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Russell Westbrook deal could lead Nets’ Spencer Dinwiddie to Wizards

Russell Westbrook deal could lead Nets’ Spencer Dinwiddie to Wizards

The Russell Westbrook blockbuster could have impact ripples that reach north all the way to Brooklyn.

The Wizards are reportedly eyeing Spencer Dinwiddie, with the Nets free agent point guard potentially in the mix to get moved in a sign-and-trade.

While Washington shipped Westbrook to the Lakers, joining LeBron James and Anthony Davis in a Big Three to rival Brooklyn’s, the deal could have other implications for the Nets. Kyle Kuzma and Montrezl Harrell could be rerouted to the Nets in order to acquire Dinwiddie, according to BetMGM.

After the Nets finished their draft, general manager Sean Marks was predictably coy about any potential trades. But he was full of praise for Dinwiddie, who has recovered from a partially-torn ACL in the third game of this past season and averaged a career-high 20.6 points the year before.

Spencer DinwiddieSpencer DinwiddieNBAE via Getty Images

“It’s difficult to discuss the hypotheticals. It sounds like you know more about the upcoming trades and so forth than I do,” Marks said jokingly when asked about the purported deal. “But we’ve been focused on the draft right now.

“Spencer obviously being a pending free agent, we’ll have to wait for the right time to talk to him and talk to his agents and his people, and we’ll figure out what’s best for both Spencer and the Nets. And if there’s something to be done where he’s returning, terrific. If there’s not and he’s moving on, look, we wish Spencer all the best. He’s been nothing but a pro his entire time here and to be quite frank, he deserves the right to be a free agent.”

Dinwiddie became a free agent by opting out of the final $12 million year on his contract. He has openly said while he would re-sign if the Nets offered him five years and $125 million, he feels his comps are the four-year, $85 million deals that Malcolm Brogdon and Fred VanVleet got.

Marks wouldn’t openly hazard a guess on Dinwiddie’s market. But he sure sounds like he knows it will be fairly high.

“Well, I think that gets back to the work that Spencer has put in,” Marks said. “I can’t tell you what his market is going to be. I can hypothetically have a stab at it. But the good thing for him is he’s likely in line for generational money and he deserves it. He’s put in a lot of work and we obviously are very happy for anybody that’s done that, and deservedly so.”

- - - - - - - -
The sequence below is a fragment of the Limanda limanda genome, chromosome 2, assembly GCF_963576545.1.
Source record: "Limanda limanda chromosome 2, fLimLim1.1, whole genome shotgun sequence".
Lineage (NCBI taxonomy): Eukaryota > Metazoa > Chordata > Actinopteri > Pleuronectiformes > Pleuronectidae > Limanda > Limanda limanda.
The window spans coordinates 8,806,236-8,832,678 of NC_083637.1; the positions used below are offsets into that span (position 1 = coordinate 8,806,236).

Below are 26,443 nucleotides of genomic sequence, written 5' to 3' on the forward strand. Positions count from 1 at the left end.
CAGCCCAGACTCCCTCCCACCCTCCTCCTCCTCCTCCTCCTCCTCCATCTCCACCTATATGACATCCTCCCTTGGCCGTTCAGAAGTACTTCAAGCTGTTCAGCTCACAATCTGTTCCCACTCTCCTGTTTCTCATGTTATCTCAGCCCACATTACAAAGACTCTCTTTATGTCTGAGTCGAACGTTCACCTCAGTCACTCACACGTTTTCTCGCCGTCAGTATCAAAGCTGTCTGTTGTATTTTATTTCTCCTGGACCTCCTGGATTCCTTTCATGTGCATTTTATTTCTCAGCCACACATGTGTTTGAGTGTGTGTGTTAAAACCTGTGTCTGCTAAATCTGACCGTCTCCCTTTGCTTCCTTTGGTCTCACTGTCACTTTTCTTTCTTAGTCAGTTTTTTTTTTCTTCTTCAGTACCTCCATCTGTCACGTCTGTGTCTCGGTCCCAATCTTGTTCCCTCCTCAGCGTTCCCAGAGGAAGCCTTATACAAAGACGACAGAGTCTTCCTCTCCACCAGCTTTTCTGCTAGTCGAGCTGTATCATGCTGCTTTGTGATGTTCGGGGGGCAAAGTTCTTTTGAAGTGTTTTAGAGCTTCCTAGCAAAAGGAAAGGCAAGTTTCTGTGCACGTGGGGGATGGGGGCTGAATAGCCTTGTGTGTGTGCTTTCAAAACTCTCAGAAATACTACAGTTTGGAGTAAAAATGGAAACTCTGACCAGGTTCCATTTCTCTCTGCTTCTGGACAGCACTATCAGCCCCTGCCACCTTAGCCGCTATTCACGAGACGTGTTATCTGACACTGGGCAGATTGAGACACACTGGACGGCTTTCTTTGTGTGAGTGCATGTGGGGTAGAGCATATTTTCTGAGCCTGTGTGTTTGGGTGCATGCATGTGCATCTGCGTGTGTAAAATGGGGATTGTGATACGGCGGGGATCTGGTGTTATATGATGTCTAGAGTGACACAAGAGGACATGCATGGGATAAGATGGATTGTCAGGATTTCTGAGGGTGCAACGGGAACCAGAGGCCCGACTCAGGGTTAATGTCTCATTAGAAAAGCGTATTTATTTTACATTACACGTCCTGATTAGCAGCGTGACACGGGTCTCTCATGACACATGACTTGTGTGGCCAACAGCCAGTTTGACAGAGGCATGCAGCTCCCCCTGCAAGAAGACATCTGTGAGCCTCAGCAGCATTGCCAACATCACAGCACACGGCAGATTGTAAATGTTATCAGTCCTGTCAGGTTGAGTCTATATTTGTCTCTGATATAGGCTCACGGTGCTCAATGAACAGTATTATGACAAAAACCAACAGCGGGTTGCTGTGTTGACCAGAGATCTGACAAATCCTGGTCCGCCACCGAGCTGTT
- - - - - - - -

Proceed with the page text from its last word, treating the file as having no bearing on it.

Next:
Marks gushed over departing assistant Mike D’Antoni, who stepped away from his assistant job and won’t be part of the team in any capacity.

“He was an amazing and is an amazing, amazing coach, and even better individual,” Marks said. “Our time here with Mike and learning from him over the past year was incredible what that what he brought to our group was absolutely terrific. We all know how close Steve [Nash] and Mike are. And he brought a dimension to our group that we will certainly miss, without a doubt.

“But we wish him well. We wish his family well in whatever their endeavors. Look, they’re always welcome back around the Nets, around us. But I think for the time being, as Mike’s mentioned to us, it’s family first. He’s enjoying his family, his wife, Laurel, and we and we wish them well.”


Centers Jeff Green and Blake Griffin are both unrestricted free agents. Despite the Nets drafting North Carolina’s 6-foot-11, 265 pound Day’Ron Sharpe in the first round, Marks said he wants to re-sign both 30-something veterans.

“I think those guys have done an amazing job for us and would love to bring them back. Love them to be around,” Marks said. “I think that’s something we’ll just have to see how everything settles next week when we’re able to really get in front of everybody and see where it settles.

“But for what those two brought to our organization, not only on the court, what you guys didn’t see is behind the scenes, both the consummate pros, amazing in the locker room and a pleasure to be around. I can’t speak high enough of either Blake or Jeff and what they [brought], not only what hopefully their time was great but our time with them and what we learned from them as well.”